|03-25-2014 02:15 AM|
If you are breathing in gas mixtures that are low in oxygen, but also low in CO2 (an inert gas, such as nitrogen, helium, argon, etc), you can still asphyxiate because of the lack of oxygen. The body is unable to feel any pain because CO2 is still being eliminated as normal.
However, if you are breathing the same inert gas, but with CO2, then your body will be sense that you are not getting enough oxygen.
In short, feelings of asphyxiation are due to the buildup of CO2 in the bloodstream.
|03-24-2014 09:14 PM|
|Ryan, Monroe, LA||
One of the 48 Hours/Dateline/20/20 news shows had a mystery segment a few years back about a couple's death in a dorm room. When they finally solved the case, it turned out to be CO2 (not CO) poisoning. I can't remember the exact details of the prank, but it involved the next door neighbors shooting something CO2-laden through a hole in the wall. I don't think it was a fire extinguisher... may have been dry ice, but then again I don't know how you'd shoot that through a hole in the wall.
There have been other CO2-related asphyxiations in the news over the years as well, so don't think this cannot happen even with 5 or 10 lb cylinders in a non-hermaticaly sealed room. When it comes to CO2, the danger is not (just) displacing oxygen, which was somewhat of a surprise to me when I learned that fact. CO2 can bind with hemoglobin preferentially (over oxygen) in much the same way CO poisoning happens, abeit at higher concentrations.
Truly non-poisonous gases like nitrogen, helium and argon on the other hand will not bond at all with hemoglobin and only become dangerous when they displace too much O2 to support life. It is interesting and important to note, however, that amongst the truly non-poisonous gasses, nitrogen holds a unique and hidden danger. It has a long history of causing fatalities in industry because the human brain cannot detect a difference between breathing air (78% nitrogen) and higher concentrations of nitrogen. When you breath other non-poisonous gas mixures that are low in oxygen, such as exhaled air (high in CO2) or helium, your brain can tell what is being breathed deficient in oxygen. Your brain perceives pure nitrogen as it would well-oxigenated air, leading to sudden asphyxiation and death with almost no forewarning.
|11-13-2012 07:54 PM|
Sure, the CO2 can put the water heater pilot out if it is thick enough. The point is that it really is no big deal when the pilot goes out. This whole thread is built on passing on information to make people panic!
There are folks whose main job is designing safety features and making sure consumers are safe when they use equipment. A water heater is designed to avoid gas leaking and blowing up the house. People can screw things up but they have to work at it to blow the house up. The same things apply to using CO2. In this country, if it doesn't have big tags warning you of the hazard, it is likely there is no hazard there.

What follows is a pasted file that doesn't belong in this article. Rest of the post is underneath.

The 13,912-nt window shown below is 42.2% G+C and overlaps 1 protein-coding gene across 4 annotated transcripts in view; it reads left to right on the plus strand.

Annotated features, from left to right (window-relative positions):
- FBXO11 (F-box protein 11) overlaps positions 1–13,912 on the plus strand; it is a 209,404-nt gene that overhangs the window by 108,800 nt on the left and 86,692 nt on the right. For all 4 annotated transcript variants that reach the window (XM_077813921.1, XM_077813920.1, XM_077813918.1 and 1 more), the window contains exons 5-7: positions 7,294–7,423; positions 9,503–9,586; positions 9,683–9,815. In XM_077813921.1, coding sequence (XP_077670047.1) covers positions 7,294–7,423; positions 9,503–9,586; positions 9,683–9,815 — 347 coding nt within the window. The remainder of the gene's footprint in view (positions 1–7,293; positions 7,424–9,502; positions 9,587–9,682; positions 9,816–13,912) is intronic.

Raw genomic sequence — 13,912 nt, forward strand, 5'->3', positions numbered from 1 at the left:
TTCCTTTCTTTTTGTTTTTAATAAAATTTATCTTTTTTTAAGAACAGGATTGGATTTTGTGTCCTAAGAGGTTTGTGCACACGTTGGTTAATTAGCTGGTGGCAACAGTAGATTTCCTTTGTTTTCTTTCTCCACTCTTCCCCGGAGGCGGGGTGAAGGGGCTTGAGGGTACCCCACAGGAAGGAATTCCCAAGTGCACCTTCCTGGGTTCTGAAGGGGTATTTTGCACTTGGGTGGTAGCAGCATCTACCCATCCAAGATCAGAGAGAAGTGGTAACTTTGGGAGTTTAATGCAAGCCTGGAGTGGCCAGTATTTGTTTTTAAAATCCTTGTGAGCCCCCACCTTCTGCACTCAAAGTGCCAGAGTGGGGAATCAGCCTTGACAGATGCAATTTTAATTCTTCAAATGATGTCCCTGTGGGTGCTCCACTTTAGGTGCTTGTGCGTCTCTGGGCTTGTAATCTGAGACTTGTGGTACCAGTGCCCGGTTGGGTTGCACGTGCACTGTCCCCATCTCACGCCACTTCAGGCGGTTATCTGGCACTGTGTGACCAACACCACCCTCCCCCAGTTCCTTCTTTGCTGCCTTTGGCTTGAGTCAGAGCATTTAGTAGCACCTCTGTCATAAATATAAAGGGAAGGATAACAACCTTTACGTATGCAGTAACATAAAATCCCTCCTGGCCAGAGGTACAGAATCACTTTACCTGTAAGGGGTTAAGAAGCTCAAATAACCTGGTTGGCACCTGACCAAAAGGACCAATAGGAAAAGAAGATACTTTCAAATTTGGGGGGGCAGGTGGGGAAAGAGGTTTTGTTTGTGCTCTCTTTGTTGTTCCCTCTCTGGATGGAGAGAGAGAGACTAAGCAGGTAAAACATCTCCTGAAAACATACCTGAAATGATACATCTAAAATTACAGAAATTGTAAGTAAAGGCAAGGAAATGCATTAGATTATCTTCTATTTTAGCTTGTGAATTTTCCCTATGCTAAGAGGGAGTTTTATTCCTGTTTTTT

It is worth noting that there are no warnings on CO2 and there are millions of CO2 tanks used all over for all sorts of work.
Even kids who are not allowed to buy model glue are allowed to buy CO2!
|11-13-2012 03:32 AM|
|11-13-2012 02:41 AM|
Anybody who responds to Nigerian e-mails goes on my suspect list!
I read last night that the Bay bridge is for sale. If you send me $20 I will send you the information Priority Mail. Sooner to respond quick as deal is not open to folks many.
|11-13-2012 02:08 AM|
Nigeria scam is fun, I used to respond to those emails back in 2005, just tried to make them work harder to get me on hook, then block or report their emails.
put aside the Nigeria scam, I am not really sure the link that I provided has anything directly relate to Nigeria scam or any misleading instruction on how to properly handle co2, it is about the co2 concentration safety anyway. And I don't think I will be in a danger of hurting myself with co2.
|11-13-2012 12:43 AM|
Quote: I don't know anything about the site contains any "doomed globe",
The DOOMED GLOBE is the start of the URL you posted. If you did not question WHERE you read the information you posted, how can you possibly have given it any critical thought before passing it on as truth?
If you don't question what you are reading on the internet, there may really be a danger of you hurting yourself with CO2! Shissh! Are you still expecting to get that money from Nigeria?
|11-13-2012 12:35 AM|
|11-13-2012 12:33 AM|
This is another example of alarming news from people who lack training/understanding of the equipment.
If the pilot light goes out for any reason, the thermocouple cools and the gas supply is cut off. Your house does NOT blow up but you will find a cold shower.
|11-12-2012 08:44 PM|
|jan db||good advice|
|11-12-2012 08:07 PM|
|11-12-2012 08:05 PM|
|Bettatail||It is the dose that kill, any substance can be toxic if give the proper amount|
|11-12-2012 07:54 PM|
hey, guys, I never said co2 is toxic gas, and never treat it like toxic gas...
so don't expect me to put on my gas mask or thinking that I wanted you to put on your gas mask, when playing with co2 equipment.
build some good number systems, and play with co2 tank all the time, never worry co2 would hurt me because co2 is not toxic gas.
The safety concern of CO2 is its concentration in air.
no matter how much and how you use it, if you stay in the environment where the co2 concentration is less than the point that cause trouble, it should be fine.
|11-12-2012 05:35 PM|
|11-12-2012 05:27 PM|
|nvladik||This thread might explain my cat's behavior last few days.|
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